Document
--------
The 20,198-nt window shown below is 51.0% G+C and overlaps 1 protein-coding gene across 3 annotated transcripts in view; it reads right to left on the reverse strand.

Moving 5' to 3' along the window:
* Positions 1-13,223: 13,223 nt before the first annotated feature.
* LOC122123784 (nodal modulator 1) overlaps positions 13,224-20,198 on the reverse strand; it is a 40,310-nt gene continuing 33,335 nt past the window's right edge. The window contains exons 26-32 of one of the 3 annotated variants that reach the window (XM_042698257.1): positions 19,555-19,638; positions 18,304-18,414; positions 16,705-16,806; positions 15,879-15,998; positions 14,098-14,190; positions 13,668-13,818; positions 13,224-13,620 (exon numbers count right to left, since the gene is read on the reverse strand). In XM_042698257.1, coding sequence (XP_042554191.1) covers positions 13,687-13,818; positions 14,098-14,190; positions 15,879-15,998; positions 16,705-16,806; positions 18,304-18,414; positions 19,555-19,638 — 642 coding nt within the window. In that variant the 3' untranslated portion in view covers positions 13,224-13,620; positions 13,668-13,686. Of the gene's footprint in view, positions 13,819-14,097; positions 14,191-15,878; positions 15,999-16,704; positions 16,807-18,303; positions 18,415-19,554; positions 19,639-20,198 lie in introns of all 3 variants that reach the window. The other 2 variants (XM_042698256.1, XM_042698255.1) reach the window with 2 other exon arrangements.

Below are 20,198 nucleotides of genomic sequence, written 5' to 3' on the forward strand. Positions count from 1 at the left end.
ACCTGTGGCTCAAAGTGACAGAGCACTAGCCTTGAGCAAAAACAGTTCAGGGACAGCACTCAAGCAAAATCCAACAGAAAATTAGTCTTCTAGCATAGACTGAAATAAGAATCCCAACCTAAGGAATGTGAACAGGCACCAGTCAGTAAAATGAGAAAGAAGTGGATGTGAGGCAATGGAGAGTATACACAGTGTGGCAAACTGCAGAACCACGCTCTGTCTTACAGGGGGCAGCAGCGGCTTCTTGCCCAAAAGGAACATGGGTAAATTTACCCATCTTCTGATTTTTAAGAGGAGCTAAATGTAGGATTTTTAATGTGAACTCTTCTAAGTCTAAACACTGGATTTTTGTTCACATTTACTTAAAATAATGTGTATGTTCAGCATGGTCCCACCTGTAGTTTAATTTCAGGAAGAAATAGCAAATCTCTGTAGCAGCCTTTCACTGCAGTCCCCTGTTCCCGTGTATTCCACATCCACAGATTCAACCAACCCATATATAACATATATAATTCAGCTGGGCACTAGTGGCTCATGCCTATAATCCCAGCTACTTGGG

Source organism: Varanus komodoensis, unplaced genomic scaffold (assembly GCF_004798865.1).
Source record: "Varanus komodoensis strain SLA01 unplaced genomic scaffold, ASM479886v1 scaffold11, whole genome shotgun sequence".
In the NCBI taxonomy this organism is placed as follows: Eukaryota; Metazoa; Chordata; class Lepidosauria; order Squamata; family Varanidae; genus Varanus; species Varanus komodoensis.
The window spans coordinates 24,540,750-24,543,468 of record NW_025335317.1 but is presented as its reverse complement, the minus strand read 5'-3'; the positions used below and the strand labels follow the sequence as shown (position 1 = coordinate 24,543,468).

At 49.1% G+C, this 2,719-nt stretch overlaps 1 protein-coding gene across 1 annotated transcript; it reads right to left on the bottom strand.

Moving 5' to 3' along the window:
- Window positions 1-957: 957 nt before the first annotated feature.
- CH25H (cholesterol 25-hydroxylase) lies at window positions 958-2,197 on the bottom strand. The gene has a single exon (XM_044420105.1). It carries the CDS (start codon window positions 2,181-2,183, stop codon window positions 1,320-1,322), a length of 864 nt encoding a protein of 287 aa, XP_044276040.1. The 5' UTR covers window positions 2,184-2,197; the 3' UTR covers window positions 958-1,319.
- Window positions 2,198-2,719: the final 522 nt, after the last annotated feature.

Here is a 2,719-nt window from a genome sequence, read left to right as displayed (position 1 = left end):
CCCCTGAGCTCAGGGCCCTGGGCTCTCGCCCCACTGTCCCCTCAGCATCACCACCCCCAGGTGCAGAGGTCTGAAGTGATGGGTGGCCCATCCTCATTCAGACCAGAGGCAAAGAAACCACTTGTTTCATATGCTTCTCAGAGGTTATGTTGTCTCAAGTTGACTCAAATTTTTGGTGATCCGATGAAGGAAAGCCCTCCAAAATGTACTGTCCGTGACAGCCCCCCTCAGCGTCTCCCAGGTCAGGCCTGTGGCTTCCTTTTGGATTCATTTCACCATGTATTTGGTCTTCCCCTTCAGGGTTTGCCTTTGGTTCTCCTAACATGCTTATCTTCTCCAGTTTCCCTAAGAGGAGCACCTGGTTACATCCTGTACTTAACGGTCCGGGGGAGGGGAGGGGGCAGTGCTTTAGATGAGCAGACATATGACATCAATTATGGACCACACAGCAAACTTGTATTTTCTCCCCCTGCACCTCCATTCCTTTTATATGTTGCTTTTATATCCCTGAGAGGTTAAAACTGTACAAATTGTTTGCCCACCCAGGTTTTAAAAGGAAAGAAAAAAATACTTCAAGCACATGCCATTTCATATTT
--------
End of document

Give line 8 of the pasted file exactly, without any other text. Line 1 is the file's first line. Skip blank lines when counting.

Source record: "Varanus komodoensis strain SLA01 unplaced genomic scaffold, ASM479886v1 scaffold11, whole genome shotgun sequence".